The 1795 BD-3 Capped Bust Eagle $10 gold coin is a Rarity 6 variety with an expected surviving population of 20 to 22 pieces. As such, this is the scarcest die pairing of the issue and is therefore considered a major rarity of an already rare early-date U.S. gold issue – listed among the 100 Greatest U.S. Coins by Jeff Garrett and Ron Guth.
What distinguishes the variety is the “9 Leaves” reverse, meaning there are nine leaves on the palm branch on the reverse instead of 13, which are found on the other variety of gold eagle also struck in 1795. The 9 Leaves variety was discovered by William H. Woodin, an avid collector, who is best known for his stint as Treasury Secretary during the 1933 gold recall. He purchased his example from Waldo Newcomer in 1926 for $100 USD. It wasn’t until 1960 that a second example surfaced.
John Dannreuther, perhaps the most knowledgeable early U.S. gold coin expert active in the hobby today, estimates a total mintage of 210 to 500 coins with this die marriage. And out of those scant survivors, the current specimen is thought to be the finest known at MS-63+ and is the only 9 Leaves 1795 eagle to receive approval by CAC as strong for the grade. It has generous helpings of mint frost on the obverse and a sharp, pleasing strike. Adjustment marks on the eagle’s breast are typical for the issue, as are the die cracks present at the first “T” in STATES and the “A” in AMERICA.
This example’s noteworthy pedigrees include the D. Brent Pogue and Bob R. Simpson collections. It brought $1,057,500 at the 9/2015 Pogue sale.
At the time of writing, the high bid is $1,050,001 after 15 bids. Bidding for this item ends on Sunday, May 7, at 7:18:25 Pacific Time (10:18:25 Eastern).
Robert Scot, the first Chief Engraver of the United States Mint, designed the first type of the gold $10 eagle denomination: the Capped Bust Right obverse paired with the Small Eagle reverse, which was struck from 1795 to 1797. It features a bust of Lady Liberty wearing either a pileus or a Phrygian cap facing right. Because of how Liberty’s hair is positioned over the cap, many have described her headgear as a “turban”; indeed, the type is often known as the Turban Head eagle. Along the left rim behind Liberty are 10 stars, and along the right rim of the coin in front of her are an additional five stars, making a total of 15 stars – one for each state in the Union as of 1795. In between these blocks of stars, and along the upper right quadrant of the rim, is the word LIBERTY. beneath the truncation of Liberty’s neck is the date 1795.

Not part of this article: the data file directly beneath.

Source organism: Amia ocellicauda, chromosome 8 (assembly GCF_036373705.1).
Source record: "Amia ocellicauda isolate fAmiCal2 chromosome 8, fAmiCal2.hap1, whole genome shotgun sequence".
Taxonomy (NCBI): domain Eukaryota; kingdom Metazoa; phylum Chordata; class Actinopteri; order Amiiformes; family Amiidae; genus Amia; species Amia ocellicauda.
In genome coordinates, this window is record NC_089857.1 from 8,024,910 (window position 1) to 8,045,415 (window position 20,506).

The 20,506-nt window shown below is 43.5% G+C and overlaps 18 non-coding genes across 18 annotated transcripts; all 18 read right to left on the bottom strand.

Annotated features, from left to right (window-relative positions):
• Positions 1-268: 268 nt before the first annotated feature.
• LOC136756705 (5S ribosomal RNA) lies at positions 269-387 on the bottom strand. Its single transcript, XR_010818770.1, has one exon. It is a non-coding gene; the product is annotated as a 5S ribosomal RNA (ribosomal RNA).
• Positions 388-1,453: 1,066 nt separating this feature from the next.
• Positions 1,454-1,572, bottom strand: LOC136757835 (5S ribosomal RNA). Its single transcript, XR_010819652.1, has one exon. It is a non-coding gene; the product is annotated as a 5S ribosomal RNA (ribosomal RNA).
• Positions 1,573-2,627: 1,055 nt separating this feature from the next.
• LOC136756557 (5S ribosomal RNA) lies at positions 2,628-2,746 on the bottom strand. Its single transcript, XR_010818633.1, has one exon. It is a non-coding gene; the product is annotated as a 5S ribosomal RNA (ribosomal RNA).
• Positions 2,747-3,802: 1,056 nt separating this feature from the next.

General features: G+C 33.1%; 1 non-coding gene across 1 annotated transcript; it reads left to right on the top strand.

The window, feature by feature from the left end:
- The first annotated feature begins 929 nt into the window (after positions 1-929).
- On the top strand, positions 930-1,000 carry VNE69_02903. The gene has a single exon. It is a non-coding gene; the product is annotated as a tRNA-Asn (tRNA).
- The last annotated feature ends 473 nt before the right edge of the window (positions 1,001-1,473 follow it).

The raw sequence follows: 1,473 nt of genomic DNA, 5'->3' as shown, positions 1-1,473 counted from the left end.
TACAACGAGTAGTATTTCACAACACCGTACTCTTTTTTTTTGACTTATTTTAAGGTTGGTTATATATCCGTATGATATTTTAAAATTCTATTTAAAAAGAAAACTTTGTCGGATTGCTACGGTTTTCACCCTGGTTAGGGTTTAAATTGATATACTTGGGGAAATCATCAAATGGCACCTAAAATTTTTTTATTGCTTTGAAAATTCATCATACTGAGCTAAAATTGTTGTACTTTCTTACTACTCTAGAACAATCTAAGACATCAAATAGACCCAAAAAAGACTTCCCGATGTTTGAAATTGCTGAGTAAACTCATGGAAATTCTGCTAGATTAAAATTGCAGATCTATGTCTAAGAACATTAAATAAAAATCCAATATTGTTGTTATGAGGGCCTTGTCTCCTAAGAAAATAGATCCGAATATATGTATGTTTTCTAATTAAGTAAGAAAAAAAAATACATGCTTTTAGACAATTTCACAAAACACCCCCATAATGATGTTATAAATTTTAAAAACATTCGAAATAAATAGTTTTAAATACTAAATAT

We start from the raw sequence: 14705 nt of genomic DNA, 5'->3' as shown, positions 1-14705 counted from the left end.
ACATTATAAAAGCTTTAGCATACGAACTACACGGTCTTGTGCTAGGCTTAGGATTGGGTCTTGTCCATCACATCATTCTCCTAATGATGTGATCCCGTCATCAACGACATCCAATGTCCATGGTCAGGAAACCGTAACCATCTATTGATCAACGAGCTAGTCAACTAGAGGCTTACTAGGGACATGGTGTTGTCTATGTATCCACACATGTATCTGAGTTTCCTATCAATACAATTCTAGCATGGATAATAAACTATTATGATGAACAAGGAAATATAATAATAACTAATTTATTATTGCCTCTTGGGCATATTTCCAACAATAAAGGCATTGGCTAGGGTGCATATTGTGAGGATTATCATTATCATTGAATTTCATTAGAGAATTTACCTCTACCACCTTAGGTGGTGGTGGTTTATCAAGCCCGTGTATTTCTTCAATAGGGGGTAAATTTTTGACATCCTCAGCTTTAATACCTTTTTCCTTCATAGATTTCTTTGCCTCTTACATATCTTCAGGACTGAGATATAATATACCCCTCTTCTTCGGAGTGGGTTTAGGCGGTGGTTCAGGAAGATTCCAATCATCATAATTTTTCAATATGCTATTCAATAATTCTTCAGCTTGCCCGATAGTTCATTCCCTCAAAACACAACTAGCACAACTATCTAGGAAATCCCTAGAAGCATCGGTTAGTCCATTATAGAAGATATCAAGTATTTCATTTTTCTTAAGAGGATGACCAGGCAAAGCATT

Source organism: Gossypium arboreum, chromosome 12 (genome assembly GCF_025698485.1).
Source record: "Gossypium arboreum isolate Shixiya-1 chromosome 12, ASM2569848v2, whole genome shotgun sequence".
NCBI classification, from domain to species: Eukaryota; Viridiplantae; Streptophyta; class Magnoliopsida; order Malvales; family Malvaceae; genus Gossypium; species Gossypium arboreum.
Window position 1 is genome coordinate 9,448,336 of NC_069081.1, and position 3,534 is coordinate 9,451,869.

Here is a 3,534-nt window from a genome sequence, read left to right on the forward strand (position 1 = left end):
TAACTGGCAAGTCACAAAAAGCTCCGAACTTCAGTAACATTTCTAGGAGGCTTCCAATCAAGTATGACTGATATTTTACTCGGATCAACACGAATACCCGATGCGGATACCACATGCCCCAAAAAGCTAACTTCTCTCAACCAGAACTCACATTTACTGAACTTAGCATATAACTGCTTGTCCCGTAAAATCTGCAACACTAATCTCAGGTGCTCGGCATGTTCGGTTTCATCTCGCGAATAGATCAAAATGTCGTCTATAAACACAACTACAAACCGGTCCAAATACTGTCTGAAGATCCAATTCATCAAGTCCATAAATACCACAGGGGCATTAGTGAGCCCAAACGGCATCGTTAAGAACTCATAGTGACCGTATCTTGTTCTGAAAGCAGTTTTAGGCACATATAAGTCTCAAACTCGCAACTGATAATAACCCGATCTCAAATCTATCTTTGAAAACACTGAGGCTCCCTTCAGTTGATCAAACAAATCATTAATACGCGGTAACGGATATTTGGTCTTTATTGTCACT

Running clockwise along three-quarters of the rim on the reverse is the legend UNITED STATES OF AMERICA. A strangely slender “eagle” (if one could call it that) stands in the center of the coin, its wings outstretched and its head turned to the right (its left). In its beak, the eagle holds a wreath; in its talons, it clutches a palm frond. The frond of the 9 Leaves variety features nine weedy-looking leaves, while the leaves on the 13 Leaves variety are noticeably heartier and occupy more of the “canvas”.
The edge of the 1795 Capped Bust Right gold eagle is reeded. Reeding was, of course, one of the ways that the early Mint attempted to fight counterfeiting.
Bidding on this coin ends on Sunday, May 7, at 7:18 PT (7:20 ET).
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